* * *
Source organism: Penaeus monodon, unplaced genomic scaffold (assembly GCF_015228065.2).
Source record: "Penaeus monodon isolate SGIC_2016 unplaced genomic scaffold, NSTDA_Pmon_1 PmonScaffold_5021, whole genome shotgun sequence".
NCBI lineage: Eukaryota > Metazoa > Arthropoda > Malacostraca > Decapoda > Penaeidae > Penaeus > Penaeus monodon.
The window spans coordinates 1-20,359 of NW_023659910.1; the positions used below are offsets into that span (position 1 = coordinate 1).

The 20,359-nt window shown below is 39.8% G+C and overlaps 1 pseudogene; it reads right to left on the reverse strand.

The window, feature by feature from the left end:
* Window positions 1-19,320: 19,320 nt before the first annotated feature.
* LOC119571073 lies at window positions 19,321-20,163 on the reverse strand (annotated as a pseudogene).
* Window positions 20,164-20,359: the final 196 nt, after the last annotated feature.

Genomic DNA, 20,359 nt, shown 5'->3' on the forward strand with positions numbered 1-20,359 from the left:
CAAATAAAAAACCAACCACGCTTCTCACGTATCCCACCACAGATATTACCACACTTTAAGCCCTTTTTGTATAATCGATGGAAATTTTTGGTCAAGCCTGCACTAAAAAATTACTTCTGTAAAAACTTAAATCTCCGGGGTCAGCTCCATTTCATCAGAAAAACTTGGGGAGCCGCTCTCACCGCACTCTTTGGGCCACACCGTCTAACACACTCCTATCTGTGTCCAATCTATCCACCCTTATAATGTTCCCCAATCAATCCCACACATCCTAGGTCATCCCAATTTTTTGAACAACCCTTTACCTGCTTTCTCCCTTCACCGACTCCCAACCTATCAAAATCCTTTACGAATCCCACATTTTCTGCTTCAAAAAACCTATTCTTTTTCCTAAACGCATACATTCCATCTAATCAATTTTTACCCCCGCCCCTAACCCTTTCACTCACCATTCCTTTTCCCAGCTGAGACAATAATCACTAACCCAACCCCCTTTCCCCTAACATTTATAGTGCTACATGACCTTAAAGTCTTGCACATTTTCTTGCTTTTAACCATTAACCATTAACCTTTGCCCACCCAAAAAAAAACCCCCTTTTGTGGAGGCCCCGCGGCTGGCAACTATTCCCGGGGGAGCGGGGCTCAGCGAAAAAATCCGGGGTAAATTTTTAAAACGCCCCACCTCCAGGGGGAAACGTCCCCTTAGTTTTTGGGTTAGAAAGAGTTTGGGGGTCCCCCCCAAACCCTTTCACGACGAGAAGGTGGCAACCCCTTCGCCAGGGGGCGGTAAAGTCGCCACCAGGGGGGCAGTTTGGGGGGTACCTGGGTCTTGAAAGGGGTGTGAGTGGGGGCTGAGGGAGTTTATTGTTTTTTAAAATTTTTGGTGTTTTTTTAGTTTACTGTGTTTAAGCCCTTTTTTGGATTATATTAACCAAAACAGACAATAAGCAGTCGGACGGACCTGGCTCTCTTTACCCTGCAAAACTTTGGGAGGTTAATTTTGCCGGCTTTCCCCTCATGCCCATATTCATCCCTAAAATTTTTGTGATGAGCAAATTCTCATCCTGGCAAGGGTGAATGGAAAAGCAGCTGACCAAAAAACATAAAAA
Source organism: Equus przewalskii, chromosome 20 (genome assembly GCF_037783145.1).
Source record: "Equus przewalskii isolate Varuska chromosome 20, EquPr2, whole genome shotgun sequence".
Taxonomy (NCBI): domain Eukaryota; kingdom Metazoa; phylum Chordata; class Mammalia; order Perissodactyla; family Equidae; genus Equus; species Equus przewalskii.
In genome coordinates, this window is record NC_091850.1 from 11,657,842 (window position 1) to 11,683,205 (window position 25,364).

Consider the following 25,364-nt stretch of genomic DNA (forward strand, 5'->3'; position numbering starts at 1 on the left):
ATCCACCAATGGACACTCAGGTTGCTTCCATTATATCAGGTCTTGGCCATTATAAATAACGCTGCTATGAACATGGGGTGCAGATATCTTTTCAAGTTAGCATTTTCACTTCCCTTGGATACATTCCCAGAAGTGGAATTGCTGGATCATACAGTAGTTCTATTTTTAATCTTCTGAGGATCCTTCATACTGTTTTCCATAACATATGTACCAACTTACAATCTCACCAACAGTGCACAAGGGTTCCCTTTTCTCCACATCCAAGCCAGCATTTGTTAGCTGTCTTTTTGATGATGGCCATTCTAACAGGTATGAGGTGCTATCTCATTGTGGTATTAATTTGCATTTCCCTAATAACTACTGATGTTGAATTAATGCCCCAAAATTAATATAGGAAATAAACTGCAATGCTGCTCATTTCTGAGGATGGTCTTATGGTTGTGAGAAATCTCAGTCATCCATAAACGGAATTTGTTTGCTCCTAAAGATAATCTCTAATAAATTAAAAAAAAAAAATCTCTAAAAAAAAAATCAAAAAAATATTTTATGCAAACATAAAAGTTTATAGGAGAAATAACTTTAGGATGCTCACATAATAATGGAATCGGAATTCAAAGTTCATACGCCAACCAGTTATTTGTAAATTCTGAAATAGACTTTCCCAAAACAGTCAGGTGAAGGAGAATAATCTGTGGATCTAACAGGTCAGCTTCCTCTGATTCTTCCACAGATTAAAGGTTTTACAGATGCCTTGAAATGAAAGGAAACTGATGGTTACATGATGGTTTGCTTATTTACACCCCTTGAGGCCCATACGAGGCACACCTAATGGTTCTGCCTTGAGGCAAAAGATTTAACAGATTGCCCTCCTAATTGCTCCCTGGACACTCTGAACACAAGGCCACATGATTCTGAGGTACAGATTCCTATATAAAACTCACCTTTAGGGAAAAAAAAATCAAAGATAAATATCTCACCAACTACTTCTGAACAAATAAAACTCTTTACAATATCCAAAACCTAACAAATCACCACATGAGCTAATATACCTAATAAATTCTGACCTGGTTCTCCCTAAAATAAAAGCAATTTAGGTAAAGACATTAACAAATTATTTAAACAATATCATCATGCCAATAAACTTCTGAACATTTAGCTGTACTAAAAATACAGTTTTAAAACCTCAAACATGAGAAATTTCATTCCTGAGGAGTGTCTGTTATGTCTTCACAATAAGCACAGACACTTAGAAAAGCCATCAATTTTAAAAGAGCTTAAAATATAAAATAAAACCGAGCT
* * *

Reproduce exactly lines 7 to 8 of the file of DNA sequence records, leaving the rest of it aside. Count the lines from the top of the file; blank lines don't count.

* Window positions 1-19,320: 19,320 nt before the first annotated feature.
* LOC119571073 lies at window positions 19,321-20,163 on the reverse strand (annotated as a pseudogene).